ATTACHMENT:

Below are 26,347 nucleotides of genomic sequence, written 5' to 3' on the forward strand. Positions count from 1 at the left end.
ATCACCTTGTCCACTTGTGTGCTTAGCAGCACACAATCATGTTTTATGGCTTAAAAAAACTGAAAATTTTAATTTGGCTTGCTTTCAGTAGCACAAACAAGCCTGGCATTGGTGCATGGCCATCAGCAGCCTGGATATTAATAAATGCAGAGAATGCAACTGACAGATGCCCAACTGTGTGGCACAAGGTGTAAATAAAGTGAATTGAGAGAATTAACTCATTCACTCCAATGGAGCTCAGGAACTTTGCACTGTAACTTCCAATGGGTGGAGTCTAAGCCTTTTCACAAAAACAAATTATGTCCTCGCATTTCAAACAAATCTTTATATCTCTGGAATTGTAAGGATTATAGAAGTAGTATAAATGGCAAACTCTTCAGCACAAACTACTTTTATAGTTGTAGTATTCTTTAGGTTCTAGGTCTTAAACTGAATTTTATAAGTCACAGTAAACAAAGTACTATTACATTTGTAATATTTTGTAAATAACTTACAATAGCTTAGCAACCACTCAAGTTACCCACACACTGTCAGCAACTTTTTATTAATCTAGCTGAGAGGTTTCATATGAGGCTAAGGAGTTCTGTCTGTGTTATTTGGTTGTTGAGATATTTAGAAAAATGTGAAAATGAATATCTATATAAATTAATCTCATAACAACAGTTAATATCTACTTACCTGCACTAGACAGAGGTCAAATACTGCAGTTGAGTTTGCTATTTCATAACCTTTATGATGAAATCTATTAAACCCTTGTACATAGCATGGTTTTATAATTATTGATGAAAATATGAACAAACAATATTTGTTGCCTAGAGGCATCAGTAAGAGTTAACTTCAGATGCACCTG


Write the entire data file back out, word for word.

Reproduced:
Below are 26,347 nucleotides of genomic sequence, written 5' to 3' on the forward strand. Positions count from 1 at the left end.
ATCACCTTGTCCACTTGTGTGCTTAGCAGCACACAATCATGTTTTATGGCTTAAAAAAACTGAAAATTTTAATTTGGCTTGCTTTCAGTAGCACAAACAAGCCTGGCATTGGTGCATGGCCATCAGCAGCCTGGATATTAATAAATGCAGAGAATGCAACTGACAGATGCCCAACTGTGTGGCACAAGGTGTAAATAAAGTGAATTGAGAGAATTAACTCATTCACTCCAATGGAGCTCAGGAACTTTGCACTGTAACTTCCAATGGGTGGAGTCTAAGCCTTTTCACAAAAACAAATTATGTCCTCGCATTTCAAACAAATCTTTATATCTCTGGAATTGTAAGGATTATAGAAGTAGTATAAATGGCAAACTCTTCAGCACAAACTACTTTTATAGTTGTAGTATTCTTTAGGTTCTAGGTCTTAAACTGAATTTTATAAGTCACAGTAAACAAAGTACTATTACATTTGTAATATTTTGTAAATAACTTACAATAGCTTAGCAACCACTCAAGTTACCCACACACTGTCAGCAACTTTTTATTAATCTAGCTGAGAGGTTTCATATGAGGCTAAGGAGTTCTGTCTGTGTTATTTGGTTGTTGAGATATTTAGAAAAATGTGAAAATGAATATCTATATAAATTAATCTCATAACAACAGTTAATATCTACTTACCTGCACTAGACAGAGGTCAAATACTGCAGTTGAGTTTGCTATTTCATAACCTTTATGATGAAATCTATTAAACCCTTGTACATAGCATGGTTTTATAATTATTGATGAAAATATGAACAAACAATATTTGTTGCCTAGAGGCATCAGTAAGAGTTAACTTCAGATGCACCTG